Regular exercise after the 55-year mark would help slow down the aging of muscles, British and Australian researchers have shown in studies reported by the New York Times.
In a first study, published in 2014, scientists recruited 125 British cyclists, men and women, aged 55 to 79 years. They all cycled regularly, traveling about 650 kilometers a month, but not competing. The study showed that these cyclists had reflexes, memory capacity and a metabolic profile that were more similar to those of a person in their 30s than to a sedentary person in their age group.
The researchers pushed their experiments further by taking the data of some of these cyclists to analyze the aging of their muscle cells. By analyzing muscle tissue taken by biopsy, scientists have been able to determine that the muscles of older cyclists retain their size and composition over decades. Those who traveled the greatest distances a month also had healthier muscles, regardless of age.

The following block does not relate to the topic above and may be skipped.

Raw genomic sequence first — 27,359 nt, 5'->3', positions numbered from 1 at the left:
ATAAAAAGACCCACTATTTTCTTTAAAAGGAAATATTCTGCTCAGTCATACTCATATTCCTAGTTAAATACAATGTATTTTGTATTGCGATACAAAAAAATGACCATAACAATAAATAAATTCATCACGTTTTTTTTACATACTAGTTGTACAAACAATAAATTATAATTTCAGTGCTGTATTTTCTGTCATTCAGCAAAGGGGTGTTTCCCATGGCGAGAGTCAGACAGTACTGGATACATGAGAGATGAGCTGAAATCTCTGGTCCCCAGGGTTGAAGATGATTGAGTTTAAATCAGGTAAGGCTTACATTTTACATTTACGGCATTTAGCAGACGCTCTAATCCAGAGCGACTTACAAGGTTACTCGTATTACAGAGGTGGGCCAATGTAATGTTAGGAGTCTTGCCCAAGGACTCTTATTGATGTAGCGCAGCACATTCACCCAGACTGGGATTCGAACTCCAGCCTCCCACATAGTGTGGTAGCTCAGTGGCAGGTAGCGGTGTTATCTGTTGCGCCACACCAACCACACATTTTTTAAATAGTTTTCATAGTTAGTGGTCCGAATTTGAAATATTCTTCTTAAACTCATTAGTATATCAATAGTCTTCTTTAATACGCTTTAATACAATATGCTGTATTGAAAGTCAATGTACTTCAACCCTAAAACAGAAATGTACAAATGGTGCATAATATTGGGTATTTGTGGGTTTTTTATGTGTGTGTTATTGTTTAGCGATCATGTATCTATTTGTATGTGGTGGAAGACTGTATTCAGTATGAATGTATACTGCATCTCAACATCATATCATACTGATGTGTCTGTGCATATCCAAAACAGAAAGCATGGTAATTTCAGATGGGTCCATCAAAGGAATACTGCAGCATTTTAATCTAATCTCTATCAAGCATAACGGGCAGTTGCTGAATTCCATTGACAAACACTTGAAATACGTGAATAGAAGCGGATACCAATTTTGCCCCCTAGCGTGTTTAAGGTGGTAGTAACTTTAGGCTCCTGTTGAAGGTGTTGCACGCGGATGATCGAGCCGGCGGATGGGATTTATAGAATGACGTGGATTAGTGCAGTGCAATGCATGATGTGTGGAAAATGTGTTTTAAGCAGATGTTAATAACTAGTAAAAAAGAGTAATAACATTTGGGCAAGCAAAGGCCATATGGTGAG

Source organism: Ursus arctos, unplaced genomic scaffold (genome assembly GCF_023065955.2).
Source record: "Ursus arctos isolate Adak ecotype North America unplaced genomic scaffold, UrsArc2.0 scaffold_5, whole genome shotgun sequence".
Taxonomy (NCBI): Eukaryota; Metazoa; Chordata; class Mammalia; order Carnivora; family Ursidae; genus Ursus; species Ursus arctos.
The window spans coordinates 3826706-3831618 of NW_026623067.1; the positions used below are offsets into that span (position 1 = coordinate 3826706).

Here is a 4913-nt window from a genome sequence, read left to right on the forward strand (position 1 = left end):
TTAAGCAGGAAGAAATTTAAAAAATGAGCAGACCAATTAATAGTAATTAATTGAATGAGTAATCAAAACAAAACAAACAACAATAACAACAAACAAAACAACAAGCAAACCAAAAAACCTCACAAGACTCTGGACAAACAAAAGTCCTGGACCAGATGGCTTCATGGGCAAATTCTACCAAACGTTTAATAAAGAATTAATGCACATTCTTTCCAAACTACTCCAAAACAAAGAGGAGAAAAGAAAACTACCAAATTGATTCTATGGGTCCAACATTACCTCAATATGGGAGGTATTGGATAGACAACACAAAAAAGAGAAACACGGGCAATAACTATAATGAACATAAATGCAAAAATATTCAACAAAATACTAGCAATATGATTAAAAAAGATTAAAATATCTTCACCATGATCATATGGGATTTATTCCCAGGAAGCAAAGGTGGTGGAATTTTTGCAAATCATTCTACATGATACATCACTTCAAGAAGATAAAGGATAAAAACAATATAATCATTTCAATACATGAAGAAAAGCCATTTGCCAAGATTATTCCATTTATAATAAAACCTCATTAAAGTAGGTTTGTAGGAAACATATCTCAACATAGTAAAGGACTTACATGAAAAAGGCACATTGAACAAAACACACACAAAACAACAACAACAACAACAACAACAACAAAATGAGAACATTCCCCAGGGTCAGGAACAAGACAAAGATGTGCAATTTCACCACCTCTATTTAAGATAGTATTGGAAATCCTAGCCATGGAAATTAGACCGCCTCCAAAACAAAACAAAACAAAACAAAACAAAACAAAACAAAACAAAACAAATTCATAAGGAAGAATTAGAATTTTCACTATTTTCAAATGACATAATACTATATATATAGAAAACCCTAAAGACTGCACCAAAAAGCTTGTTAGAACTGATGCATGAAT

In parallel, another team analyzed the immune system of cyclists through blood tests. They were able to determine that active older adults had T-cell counts – white blood cells that attack diseased cells – as high as younger people.
The researchers believe that these results could be related because the muscles secrete a hormone that protects the thymus, a gland in which T lymphocytes develop.
“The message in these studies is that something that seemed as inevitable as aging can actually prevent us,” said the director of the Institute of Inflammation and Aging at the University of Birmingham, Dr. Janet Lord, according to statements reported by the “Times”.